In this study, we report a simple and sensitive QDs-based rapid detection method for syphilis antibody. Its test result was compared with that of colloidal gold–based rapid test strips. Regarding the colloidal gold–based rapid immunochromatographic test, the sensitivity of 82% (95% CI, 68–91%) was obtained in 50 known syphilis-positive sera, which is accordant to the assertion that one-step immunochromatographic rapid test was not sufficiently sensitive . In particular, it is often difficult to interpret in some weakly positive sera. Owing to its ease to perform, one-step lateral flow test is still recommended for primary healthcare settings in developing countries. However, limited equipments for reserve and insufficient training in developing countries may cause the worrisomely low sensitivity. According to Zhi-qiang Chen et al., the total incidence of primary and secondary syphilis in China, 5.7 cases per 100,000 in 2005, was reported, much higher than that in most developed countries . If some of those patients seek care from ill-equipped private clinical setting, the consequence of misdiagnosis caused by the low sensitivity of colloidal gold–based lateral flow test strips would be devastating. In contrast with traditional lateral flow test strips, Enzyme-Linked ImmunoSorbent Assay (ELISA) was cried up for its excellent sensitivity. But its complicated and lengthy operation makes it not suitable for the first line screening or on-site screening of syphilis. In addition, as for colloidal gold–based rapid test strips, another problem is the interference of hemolytic serum. The coloring is difficult to distinguish in some cases when hemolysis occurs. In order to resolve these problems, fluorescence or other labels have been taken into consideration . However, conventional fluorescent dyes suffer from some limits including narrow excitation spectrum, poor photostability and short fluorescent lifetime, all of which greatly restrict the application of those fluorescent dyes in lateral flow test strips .
QDs, as a novel class of inorganic fluorophore, have attracted more and more attention and substantial progress has been made in utilization of QDs as a kind of biological label [13, 17]. The efficient fluorescence and stability of QDs can improve sensitivity and prolong lifetime in its usage as a biological label. Unlike other fluorophores that have narrow excitation range, semi-conductor QDs have broad absorbance bands. This property allows the excitation of QDs at a broad wavelength range, that is, no requirement of special light source equipment with a specific excitation wavelength. Photostability is a singular advantage that QDs have. The traditional organic fluorophores bleach after only a few minutes on exposure to light, whereas QDs are extremely stable and can undergo repeated cycles of excitation and fluorescence for hours with a high level of brightness and photobleaching threshold and thus this characterization endows QDs with pretty high sensitivity . As previously reported, QDs were more photostable than a number of organic dyes including Alexa 488, which is reported to be the most stable organic dye [26–29].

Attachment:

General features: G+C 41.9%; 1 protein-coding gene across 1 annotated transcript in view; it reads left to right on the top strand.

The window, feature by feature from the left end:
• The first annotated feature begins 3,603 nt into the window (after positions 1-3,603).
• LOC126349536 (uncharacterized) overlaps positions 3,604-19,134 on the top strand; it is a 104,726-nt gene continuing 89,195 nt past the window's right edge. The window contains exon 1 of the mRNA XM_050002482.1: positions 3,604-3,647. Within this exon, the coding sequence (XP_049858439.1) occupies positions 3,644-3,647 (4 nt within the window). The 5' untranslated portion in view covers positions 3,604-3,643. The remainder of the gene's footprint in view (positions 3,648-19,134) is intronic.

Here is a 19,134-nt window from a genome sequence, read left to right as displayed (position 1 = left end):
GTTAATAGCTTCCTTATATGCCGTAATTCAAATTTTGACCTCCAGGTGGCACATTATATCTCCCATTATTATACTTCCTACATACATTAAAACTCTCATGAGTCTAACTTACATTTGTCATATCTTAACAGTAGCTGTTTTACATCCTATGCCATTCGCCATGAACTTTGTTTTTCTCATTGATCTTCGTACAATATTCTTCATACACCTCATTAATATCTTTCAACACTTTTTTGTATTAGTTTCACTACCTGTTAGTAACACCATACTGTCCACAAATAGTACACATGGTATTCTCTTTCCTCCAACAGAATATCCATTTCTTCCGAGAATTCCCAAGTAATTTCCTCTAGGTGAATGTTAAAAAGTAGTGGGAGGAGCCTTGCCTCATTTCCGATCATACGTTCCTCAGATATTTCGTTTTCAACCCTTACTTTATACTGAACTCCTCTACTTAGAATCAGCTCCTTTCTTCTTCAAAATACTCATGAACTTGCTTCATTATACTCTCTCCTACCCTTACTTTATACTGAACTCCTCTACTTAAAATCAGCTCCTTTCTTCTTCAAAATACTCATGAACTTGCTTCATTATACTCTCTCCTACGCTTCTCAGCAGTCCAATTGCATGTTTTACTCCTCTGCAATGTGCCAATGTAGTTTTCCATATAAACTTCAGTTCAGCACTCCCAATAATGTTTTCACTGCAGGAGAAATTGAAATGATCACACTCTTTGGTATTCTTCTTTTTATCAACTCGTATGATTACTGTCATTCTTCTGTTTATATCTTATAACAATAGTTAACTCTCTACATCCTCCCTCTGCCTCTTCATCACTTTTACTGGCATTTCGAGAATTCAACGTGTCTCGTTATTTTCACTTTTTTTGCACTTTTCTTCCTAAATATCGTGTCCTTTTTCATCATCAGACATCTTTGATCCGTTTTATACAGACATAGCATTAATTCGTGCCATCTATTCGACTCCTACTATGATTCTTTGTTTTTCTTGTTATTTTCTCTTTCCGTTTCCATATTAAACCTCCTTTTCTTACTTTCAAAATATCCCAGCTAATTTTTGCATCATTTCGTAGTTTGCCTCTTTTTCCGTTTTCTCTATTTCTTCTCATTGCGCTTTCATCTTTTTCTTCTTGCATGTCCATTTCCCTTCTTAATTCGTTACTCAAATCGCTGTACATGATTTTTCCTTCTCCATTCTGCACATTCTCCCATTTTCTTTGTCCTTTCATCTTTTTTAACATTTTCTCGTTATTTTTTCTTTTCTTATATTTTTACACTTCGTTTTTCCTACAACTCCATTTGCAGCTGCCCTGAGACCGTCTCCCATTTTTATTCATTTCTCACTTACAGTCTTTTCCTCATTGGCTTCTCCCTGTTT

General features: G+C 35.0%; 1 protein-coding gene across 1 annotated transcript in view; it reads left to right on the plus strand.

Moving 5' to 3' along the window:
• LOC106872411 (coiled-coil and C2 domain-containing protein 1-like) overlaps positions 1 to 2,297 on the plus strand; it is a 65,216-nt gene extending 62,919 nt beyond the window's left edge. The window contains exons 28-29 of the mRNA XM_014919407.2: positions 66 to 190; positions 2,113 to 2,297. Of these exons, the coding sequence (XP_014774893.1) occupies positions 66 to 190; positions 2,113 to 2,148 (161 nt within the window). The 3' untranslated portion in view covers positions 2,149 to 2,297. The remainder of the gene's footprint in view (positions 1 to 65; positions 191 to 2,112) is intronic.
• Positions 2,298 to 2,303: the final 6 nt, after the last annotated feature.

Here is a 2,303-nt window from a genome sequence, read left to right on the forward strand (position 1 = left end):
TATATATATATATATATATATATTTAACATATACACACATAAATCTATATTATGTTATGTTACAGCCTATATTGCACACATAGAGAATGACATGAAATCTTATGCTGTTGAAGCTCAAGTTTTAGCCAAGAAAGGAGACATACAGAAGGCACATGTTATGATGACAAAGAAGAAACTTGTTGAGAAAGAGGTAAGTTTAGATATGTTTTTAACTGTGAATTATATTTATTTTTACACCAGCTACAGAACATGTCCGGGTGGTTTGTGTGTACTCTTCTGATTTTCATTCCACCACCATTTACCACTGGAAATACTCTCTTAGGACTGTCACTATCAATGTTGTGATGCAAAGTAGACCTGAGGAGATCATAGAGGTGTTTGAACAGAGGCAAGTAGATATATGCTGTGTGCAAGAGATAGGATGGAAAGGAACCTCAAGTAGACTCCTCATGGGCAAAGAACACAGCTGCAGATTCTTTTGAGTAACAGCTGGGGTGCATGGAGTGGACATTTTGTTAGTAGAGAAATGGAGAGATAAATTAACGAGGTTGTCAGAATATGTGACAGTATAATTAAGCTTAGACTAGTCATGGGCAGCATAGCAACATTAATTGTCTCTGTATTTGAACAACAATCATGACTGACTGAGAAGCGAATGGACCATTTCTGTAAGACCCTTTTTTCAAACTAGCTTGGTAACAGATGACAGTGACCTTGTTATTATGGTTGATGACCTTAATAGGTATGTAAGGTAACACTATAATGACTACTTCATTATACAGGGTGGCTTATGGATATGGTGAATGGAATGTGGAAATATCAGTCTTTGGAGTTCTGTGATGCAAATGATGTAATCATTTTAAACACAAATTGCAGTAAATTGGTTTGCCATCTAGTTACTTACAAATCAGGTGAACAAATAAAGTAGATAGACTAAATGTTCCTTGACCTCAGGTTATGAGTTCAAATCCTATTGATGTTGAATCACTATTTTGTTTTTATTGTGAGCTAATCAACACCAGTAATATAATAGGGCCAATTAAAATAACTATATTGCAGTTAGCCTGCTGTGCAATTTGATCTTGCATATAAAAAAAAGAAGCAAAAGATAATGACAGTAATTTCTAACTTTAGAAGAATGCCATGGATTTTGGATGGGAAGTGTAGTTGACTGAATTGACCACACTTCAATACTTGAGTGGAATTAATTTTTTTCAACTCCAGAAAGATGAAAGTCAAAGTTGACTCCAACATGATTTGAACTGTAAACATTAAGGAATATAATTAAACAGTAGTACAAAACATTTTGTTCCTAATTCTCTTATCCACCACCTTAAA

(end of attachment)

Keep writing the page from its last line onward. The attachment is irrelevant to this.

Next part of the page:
In our study, the as-prepared QDs had a fairly broad excitation spectrum, which meant that a cheap and portable 325-nm UV lamp could be used as effective excitation source. Besides, the blue shift occurred after the coupling of QDs with SPA and the bright red fluorescence of QDs turned dark red. The probable reason is that the carboxyl group on the surface of QDs was covalently combined with the amino group of SPA, which reduced the surface charge of QDs, decreased the polarization rate of the surrounding molecules and reduced the Stokes displacement, finally resulting in a blue shift in the emission spectra . Meanwhile, the full width at half maximum (FWHM) of the QDs and QDs-labeled SPA remained constant, which suggested that no aggregation happened to the QDs in the coupling process. According to the clinical performance of the methods based on these two labels, the QDs-based test strips showed much higher sensitivity than colloidal gold–based test strips.
Despite the satisfying results, there is a need for further studies to estimate the diagnostic accuracy of the QDs-based lateral flow test strip in patients with suspected infection and with positive serologic test results, and patients with other pathologic conditions. Besides, a multi-centric study in which the same samples are evaluated would be highly valuable. Moreover, it was very difficult to take clear fluorescent photos under ultraviolet lamp by the nonprofessional digital camera we used and therefore our group is working at a kind of mini-reader with ultraviolet source and a miniaturized professional charge-coupled device (CCD). We hope to take clear fluorescent photographs of QDs-based lateral flow test strips for qualitative and quantitative analysis by this reader. With this equipment, we will be able to obtain a more accurate and objective result.
In conclusion, we have developed a novel fluorescent POC rapid test method to be used for screening for syphilis that is inexpensive, easy to perform, and has been demonstrated to be suitable for on-the-site syphilis screening. Its clinical performance in clinical tests could make it a promising replacement for colloidal gold–based lateral flow test strips.
The first two authors contributed equally to this article.
This work was supported by the National Natural Science Foundation of China (No.20803040 and No.20471599), Chinese 973 Project (2010CB933901), 863 Key Project (2007AA022004), New Century Excellent Talent of Ministry of Education of China(NCET-08-0350), Special Infection Diseases Key Project of China (2009ZX10004-311), Shanghai Science and Technology Fund (10XD1406100).
This article is distributed under the terms of the Creative Commons Attribution Noncommercial License which permits any noncommercial use, distribution, and reproduction in any medium, provided the original author(s) and source are credited.